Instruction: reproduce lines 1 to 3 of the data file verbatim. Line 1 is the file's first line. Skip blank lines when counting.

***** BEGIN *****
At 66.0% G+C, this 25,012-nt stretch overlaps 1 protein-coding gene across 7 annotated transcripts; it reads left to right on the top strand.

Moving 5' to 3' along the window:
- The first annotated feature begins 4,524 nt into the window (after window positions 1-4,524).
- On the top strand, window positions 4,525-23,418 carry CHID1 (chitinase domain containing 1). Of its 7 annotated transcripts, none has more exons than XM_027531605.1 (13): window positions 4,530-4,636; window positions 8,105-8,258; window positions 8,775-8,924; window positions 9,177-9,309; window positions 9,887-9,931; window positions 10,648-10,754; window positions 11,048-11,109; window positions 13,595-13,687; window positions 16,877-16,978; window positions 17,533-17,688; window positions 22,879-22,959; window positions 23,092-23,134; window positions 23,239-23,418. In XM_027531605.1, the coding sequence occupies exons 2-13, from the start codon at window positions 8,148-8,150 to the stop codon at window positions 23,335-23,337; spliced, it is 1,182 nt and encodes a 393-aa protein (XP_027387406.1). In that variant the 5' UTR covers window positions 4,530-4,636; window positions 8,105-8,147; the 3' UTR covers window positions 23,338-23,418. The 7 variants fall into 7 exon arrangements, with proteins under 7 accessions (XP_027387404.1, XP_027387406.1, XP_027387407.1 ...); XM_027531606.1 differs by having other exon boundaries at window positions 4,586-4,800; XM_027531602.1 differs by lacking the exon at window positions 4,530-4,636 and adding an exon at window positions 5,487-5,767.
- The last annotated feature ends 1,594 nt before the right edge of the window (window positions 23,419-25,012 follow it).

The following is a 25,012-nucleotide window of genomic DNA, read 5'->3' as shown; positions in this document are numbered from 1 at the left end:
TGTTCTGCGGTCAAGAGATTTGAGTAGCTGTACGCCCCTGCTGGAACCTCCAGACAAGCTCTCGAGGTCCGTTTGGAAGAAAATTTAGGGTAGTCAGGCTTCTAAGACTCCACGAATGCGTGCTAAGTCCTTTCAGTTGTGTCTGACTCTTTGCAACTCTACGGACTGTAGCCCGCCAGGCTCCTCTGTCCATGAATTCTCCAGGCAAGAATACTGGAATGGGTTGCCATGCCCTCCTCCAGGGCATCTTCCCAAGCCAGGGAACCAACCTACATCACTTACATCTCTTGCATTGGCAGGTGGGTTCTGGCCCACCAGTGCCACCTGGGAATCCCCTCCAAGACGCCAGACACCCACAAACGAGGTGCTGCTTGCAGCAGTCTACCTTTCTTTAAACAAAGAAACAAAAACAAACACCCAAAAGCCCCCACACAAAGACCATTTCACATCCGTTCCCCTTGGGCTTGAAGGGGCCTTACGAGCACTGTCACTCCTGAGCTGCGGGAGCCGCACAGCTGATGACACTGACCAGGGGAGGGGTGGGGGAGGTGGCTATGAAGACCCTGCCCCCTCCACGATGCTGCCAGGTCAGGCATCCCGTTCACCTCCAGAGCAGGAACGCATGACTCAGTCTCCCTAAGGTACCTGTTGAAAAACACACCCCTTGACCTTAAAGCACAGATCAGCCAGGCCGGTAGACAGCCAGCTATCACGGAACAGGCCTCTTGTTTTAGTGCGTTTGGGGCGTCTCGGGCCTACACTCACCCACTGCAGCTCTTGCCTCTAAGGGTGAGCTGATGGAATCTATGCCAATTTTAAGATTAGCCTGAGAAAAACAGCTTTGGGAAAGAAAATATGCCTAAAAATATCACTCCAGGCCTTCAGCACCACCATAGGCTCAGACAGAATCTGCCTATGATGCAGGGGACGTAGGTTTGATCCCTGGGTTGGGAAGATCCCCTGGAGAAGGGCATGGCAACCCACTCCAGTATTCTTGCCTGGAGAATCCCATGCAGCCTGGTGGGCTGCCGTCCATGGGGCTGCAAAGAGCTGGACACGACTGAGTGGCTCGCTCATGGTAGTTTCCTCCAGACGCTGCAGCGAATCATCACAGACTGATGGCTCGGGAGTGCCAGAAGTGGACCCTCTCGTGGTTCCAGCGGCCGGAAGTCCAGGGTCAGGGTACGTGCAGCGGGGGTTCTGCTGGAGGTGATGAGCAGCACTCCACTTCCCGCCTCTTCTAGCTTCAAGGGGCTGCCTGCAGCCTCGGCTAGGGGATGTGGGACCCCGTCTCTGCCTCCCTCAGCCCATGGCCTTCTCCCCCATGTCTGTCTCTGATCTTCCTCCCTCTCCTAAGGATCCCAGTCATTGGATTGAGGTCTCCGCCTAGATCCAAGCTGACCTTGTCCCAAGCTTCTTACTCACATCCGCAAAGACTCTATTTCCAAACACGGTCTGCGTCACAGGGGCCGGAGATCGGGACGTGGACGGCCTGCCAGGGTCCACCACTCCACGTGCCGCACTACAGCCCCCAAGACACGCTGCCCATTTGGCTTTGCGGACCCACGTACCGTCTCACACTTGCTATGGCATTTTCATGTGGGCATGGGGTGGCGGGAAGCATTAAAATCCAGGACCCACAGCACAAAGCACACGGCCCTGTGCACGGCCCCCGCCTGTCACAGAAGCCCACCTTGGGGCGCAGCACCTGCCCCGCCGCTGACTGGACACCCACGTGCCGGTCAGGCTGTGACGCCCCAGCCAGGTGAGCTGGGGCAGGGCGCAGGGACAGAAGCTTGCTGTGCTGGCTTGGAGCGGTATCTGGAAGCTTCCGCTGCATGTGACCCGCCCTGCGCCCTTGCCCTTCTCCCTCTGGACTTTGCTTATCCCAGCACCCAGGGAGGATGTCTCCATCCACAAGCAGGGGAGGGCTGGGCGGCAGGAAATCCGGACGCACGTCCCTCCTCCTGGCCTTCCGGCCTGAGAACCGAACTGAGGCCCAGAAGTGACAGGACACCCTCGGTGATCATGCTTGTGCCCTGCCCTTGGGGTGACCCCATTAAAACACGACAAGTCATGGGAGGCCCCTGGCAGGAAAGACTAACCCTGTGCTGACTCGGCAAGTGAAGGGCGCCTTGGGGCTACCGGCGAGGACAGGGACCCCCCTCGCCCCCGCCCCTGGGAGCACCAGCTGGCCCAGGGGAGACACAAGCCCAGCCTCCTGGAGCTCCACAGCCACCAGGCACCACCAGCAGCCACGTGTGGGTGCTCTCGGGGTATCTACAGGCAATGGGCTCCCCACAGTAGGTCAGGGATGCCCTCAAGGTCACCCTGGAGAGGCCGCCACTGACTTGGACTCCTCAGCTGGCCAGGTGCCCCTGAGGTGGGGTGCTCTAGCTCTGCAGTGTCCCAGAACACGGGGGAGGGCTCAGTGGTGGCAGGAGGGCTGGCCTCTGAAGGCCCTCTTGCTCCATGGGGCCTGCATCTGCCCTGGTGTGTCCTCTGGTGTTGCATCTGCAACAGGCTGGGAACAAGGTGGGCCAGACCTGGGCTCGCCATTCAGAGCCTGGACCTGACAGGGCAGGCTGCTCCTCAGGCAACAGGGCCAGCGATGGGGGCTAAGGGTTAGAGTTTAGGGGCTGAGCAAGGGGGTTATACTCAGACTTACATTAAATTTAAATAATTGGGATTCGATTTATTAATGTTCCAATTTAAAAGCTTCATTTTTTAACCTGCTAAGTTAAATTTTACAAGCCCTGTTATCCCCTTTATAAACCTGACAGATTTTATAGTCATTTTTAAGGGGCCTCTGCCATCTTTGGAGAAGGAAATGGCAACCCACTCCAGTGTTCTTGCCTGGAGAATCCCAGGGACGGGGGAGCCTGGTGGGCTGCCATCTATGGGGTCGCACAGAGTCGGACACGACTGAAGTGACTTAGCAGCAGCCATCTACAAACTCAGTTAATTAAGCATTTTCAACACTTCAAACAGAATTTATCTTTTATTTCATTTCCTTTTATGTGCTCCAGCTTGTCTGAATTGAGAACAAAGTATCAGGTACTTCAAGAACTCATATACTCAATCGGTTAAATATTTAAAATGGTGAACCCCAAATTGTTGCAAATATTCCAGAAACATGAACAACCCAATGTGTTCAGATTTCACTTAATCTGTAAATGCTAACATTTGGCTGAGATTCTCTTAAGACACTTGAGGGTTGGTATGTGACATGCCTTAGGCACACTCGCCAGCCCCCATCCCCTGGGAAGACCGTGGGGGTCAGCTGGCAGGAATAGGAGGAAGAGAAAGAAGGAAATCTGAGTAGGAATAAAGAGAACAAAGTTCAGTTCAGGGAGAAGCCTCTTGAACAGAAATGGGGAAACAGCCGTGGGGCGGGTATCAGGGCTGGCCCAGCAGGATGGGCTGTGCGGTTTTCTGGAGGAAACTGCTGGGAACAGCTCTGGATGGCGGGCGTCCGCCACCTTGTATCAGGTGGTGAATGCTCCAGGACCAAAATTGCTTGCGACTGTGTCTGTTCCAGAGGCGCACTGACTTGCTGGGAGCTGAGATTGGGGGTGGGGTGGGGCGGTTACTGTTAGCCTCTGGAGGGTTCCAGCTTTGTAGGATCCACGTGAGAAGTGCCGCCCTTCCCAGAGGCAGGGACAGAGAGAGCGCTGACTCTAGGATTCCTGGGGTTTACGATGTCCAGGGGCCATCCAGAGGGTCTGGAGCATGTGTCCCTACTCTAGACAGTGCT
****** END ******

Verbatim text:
At 66.0% G+C, this 25,012-nt stretch overlaps 1 protein-coding gene across 7 annotated transcripts; it reads left to right on the top strand.

Moving 5' to 3' along the window:
- The first annotated feature begins 4,524 nt into the window (after window positions 1-4,524).